Sorry for the title, but I guess I feel obligated to carry on Shannon's unflagging enthusiasm. Anyhow, I'm here to get some responses on the suits I've been looking at.
It turns out that brown tuxedos are not exactly the most popular things on earth. They seem to be getting a bit of a resurgence, but the pickings are still slim. So let me preface this post by saying that if you happen to run into a suit that I've missed in this post, please let us know about it. But let us begin.
The first option is from Men's Wearhouse. It's a Versini wool suit, so there isn't a lot of flash to it. Here's some pictures.
One thing I like about this option is the simplicity. It has a casual feel to it, which perfectly matches with the 50's courthouse vibe that we're looking for. It's not a tuxedo, which is honestly a draw for me, and it would pair with our chosen colors of orange, purple, and red (red for me) really well. The pinstripe is subtle but still noticable, and the color is perfect.
This suit would probably go without a vest, if we go that route, and would look good with the chosen footwear for my side of the aisle.
Problem is, I can't rent it, since it's not a tuxedo. They're only $175 a piece though.
Next up is a more dressed-up number, but still casual. This is from Fubu, apparently, and I do like it a bit. It's less reserved and a bit more flashy, but not excessively so. A big part of this decision hinges upon Shannon's dress, so if that side of the equation ends up being somewhat modern, this suit could work really well. Also, since it's an actual tuxedo, I should be able to find it for rent, unlike option 1.
This suit would be much better, however, if the lapel fabric matched the rest of the suit. For this cut and style a contrast lapel doesn't make a lot of sense to me. But despite that, it's still a front-runner.
And last we have the maximum fancy option. This one is nice because it blends a classic cut with a modern fabric, and the contrasting lapel works for me in this case. But because it's a little out there, it may call too much attention to my side of the aisle. I want to look nice, but I'm beginning to see why people gravitate towards black suits, because other colors really can pull focus from where people should be looking: at the bride. This is another actual tuxedo, though, so I should be able to track it down for rental. The website I found it on, however, listed it in their Diamond collection, so it may not be cheap.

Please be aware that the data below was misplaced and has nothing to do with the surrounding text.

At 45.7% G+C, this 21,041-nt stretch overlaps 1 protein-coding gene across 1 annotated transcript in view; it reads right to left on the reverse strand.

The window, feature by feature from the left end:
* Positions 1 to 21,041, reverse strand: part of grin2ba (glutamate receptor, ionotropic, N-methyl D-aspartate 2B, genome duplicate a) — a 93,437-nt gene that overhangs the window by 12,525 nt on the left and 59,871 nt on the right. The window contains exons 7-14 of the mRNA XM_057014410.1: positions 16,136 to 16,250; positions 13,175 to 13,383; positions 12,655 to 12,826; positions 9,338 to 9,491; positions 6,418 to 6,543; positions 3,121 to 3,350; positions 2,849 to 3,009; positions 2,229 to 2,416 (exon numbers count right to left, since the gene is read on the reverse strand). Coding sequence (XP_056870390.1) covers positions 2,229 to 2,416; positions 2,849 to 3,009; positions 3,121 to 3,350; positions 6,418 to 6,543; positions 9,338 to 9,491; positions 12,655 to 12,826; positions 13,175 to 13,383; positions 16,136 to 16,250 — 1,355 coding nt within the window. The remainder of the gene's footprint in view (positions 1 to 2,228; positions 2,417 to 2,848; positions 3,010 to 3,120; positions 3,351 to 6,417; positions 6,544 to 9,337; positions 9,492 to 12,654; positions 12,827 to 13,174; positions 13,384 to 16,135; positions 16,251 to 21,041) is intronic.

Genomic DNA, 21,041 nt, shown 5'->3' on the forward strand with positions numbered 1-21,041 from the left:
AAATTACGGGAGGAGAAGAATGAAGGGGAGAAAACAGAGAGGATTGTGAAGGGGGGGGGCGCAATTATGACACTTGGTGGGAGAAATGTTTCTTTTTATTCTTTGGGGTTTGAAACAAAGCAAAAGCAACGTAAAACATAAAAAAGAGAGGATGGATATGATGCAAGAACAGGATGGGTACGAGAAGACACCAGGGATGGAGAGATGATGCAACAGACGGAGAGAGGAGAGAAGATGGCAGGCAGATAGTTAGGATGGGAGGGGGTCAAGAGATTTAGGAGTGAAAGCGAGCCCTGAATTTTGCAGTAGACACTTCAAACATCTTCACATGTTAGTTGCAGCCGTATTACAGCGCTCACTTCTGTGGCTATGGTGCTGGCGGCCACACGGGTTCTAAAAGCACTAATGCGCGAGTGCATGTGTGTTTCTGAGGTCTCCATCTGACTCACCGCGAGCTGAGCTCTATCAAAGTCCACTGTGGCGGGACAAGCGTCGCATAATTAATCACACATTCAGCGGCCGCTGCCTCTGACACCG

I'm also concerned about this suit given our other elements. The groomsmen will be wearing Chuck Taylors in a burnt orange or deep purple, while I'll be wearing red ones. Each of us will have vests and pocket squares to match. But this suit gives me the idea to maybe make the vest a complementary brown color while keeping the ties and squares bolder to match with the shoes. In any case, a suit in this style may not blend with casual footwear.
So yeah, there's my first bit of legwork on suits. As always with this blog, feedback is not only encouraged, but necessary. Otherwise this thing's going to be a fiasco!
Also, Shannon posted the first picture of the ring and mentioned that I might go a little more deeply into the symbolism of it in one of my posts. This is not the case, because it feels corny and I'm shy about it. But I do need to dispense some ring props.
First and foremost to Shannon's mom for providing the accent diamonds. Julie was going to give Shannon a necklace with these diamonds, but the jeweler never got the job done. So thanks to that jerk-off, too! But in all honesty, the stone that my modest means could afford would have looked very insignificant without those, and they lend a personal connection to the ring that I think is really important to Shannon.
Next up is to Paul Pape, for directing me to the jeweler, and then in turn to Custom Gems. I went there initially just to get the stone, but they also do custom jewelry orders. They have in-house jewelers to complete these orders, but the owner also has partners in Hong Kong. One of the samples they showed me was essentially a finger-mounted pagoda made out of diamonds and gold. It was a little intense for my budget and tastes, but it was really stunning work. Also, while I've vowed that Shannon will never learn the price of her ring, they did the work for about 25% of the cost quoted at another establishment, I believe largely due to the fact that I purchased the stone there and then came back to get the ring made. I really value that kind of loyalty and consideration, and you will not get that kind of treatment at Borsheim's or a similarly impersonal jewelry store. I should also add that the only reason the ring wasn't done in time for the proposal was because I was too late in arranging it, so don't hold that against them. They did a phenomenal job and I strongly recommend them to anybody. The place is small and tucked away in a little corner of a strip mall, but don't let that turn you off. They work hard and work well, and I admire that.